It was a false start. The person Cohen wanted to talk about wasn’t Cohen; it was his teacher A.M. Klein, a brilliant poet who, squeezed by necessity, had become a speechwriter for Samuel Bronfman—the omnipotently wealthy owner of the Seagram Distillery—before suffering a breakdown, attempting to take his own life, and retreating to his home, never to resurface.

 “I remember A.M. Klein speaking,” Cohen said, “whose poems disturbed me because at certain moments in them he used the word ‘we’ instead of the word ‘I,’ because he spoke with too much responsibility, he was too much a champion of the cause, too much the theorist of the Jewish party line. … And sometimes his nostalgia for a warm, rich past becomes more than nostalgia, becomes, rather, an impossible longing, an absolute and ruthless longing for the presence of the divine, for the evidence of holiness. Then he is alone and I believe him. Then there is no room for the ‘we’ and if I want to join him, if, even, I want to greet him, I must make my own loneliness.”

Jack Robinson/Getty Images
Canadian poet, novelist, and singer-songwriter Leonard Cohen, August, 1967.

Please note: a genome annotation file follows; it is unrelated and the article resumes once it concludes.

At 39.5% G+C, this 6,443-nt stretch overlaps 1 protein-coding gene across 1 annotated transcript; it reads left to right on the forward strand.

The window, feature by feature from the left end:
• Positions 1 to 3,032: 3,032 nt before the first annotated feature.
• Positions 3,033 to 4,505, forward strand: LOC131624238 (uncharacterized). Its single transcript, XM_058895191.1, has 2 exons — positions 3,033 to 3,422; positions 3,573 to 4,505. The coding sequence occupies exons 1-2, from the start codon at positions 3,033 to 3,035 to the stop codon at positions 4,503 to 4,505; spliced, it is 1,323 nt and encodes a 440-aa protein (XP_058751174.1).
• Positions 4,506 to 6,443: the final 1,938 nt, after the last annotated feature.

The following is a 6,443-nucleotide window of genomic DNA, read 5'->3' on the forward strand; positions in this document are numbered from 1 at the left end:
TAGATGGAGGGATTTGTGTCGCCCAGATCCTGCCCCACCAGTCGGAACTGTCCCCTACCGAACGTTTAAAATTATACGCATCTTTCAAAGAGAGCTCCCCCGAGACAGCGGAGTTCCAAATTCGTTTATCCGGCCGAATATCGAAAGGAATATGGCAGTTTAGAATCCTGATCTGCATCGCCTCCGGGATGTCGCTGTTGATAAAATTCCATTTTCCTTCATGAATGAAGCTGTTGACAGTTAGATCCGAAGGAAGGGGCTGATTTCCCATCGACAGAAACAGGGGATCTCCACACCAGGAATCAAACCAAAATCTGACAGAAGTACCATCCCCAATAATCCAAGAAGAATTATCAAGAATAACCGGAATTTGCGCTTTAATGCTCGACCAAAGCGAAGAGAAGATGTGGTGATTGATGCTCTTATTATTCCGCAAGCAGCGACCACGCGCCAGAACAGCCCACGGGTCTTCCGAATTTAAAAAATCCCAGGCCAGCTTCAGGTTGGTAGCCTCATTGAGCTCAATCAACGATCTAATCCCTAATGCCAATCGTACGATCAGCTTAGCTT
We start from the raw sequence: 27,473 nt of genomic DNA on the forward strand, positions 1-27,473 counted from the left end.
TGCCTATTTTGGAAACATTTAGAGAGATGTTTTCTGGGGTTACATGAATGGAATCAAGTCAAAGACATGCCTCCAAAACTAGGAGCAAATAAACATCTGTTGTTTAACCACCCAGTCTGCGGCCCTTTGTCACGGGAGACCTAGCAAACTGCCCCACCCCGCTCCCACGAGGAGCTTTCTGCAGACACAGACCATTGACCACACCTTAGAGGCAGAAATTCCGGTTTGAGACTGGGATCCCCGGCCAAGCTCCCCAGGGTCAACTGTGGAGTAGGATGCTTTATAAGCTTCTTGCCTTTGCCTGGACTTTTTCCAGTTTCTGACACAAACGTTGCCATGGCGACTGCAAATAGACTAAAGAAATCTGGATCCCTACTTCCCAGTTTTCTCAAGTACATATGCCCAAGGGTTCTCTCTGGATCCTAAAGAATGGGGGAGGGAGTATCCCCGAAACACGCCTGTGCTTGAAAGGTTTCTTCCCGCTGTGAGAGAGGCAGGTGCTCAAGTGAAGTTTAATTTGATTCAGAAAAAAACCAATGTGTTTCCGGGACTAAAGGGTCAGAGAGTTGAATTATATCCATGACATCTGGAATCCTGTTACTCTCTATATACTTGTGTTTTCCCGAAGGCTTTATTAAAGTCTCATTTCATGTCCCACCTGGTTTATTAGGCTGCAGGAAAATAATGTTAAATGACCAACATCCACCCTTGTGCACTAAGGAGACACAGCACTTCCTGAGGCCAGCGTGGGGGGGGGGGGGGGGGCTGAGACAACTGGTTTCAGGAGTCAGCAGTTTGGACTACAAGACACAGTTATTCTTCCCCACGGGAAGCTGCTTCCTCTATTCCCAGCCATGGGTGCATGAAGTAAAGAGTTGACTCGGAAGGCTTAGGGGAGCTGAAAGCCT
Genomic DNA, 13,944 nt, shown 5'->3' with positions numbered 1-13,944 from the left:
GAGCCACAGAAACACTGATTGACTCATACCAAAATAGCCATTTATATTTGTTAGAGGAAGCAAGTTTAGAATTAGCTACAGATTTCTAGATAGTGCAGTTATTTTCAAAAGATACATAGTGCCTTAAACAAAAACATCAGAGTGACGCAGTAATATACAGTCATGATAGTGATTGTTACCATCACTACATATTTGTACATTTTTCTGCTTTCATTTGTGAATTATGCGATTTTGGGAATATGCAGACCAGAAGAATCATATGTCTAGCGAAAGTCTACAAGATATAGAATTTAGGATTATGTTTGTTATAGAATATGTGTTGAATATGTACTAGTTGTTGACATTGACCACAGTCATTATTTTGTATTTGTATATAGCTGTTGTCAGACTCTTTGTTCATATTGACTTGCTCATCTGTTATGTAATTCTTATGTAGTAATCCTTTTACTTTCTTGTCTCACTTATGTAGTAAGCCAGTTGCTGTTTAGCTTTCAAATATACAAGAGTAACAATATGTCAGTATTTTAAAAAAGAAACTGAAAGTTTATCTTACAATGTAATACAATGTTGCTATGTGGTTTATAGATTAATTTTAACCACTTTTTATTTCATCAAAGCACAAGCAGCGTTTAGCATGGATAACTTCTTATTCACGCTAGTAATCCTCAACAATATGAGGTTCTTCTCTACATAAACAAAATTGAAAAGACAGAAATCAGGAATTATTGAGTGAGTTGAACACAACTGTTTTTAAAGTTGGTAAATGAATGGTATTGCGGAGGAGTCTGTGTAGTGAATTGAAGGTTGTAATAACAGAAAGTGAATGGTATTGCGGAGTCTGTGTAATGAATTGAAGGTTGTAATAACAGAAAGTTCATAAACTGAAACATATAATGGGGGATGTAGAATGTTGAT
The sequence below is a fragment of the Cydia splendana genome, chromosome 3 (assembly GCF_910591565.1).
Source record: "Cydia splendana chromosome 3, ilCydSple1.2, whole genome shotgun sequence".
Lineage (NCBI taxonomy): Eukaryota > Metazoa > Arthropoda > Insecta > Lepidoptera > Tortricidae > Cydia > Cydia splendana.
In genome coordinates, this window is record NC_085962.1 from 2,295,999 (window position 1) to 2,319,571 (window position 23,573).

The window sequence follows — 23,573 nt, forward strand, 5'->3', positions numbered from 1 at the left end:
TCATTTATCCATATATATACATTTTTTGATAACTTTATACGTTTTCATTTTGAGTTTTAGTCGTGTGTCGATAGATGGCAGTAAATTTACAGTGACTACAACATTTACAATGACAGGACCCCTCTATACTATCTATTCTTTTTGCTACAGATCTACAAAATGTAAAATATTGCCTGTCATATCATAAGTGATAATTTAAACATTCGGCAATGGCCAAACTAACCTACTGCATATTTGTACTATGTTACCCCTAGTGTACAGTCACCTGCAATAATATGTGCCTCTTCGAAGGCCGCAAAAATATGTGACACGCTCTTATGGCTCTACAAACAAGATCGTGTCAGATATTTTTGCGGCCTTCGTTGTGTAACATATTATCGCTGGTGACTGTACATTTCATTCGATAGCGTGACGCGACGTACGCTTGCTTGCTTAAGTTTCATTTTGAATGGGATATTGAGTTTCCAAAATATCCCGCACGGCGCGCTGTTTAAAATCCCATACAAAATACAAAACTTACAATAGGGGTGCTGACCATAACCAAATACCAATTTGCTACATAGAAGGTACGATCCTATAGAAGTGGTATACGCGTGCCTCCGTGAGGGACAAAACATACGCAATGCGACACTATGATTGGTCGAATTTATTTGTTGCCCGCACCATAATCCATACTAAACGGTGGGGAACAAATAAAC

Klein, he continued, had failed at making his. He fell victim to a Jewish community where honor had migrated “from the scholar to the manufacturer where it hardened into arrogant self defense. Bronze plaques bearing names like Bronfman and Beutel were fastened to modern buildings, replacing humbler buildings established by men who loved books in which there were no plaques at all.” This new community had nothing but contempt for men like Klein, poor and learned, Cohen said, recalling the dismissive way in which the parents in the affluent neighborhood where he grew up treated their children’s teachers, scruffy immigrants with no possessions and the smell of failure.  

Still, Cohen said, Klein clung on. “He became their clown,” Cohen thundered on. “He spoke to men who despised the activity he loved most. He raised money. He chose to be a priest and protect the dead ritual. And now we have his silence.” The priest kept the community intact. And the community was “like an old lady whose canary has escaped in a storm, but who continues to furnish the cage with food and water and trapezes in the convinced hope that the canary will come back. The priest tries to persuade her that this optimism is religion.”

The priest, Klein, failed. The community needed something else. It needed a prophet.

Realizing that history is just the narrative describing the path of “an idea’s journey from generation to generation,” Cohen marched on. The prophet continues to chase the idea as it fluctuates, mutates, changes forms, “trying never to mistake the cast off shell with the swift changing thing that shed it.” The prophet follows the idea wherever it goes, and ideas, by their very nature, like to travel to dangerous places. The chase, then, is a lonely sport, and the community, observing the prophet, becomes suspicious. Most people would rather visit lifeless and antiquated things in air-conditioned museums than seek thrills in steaming swamps, running the risk of getting bitten by something wild.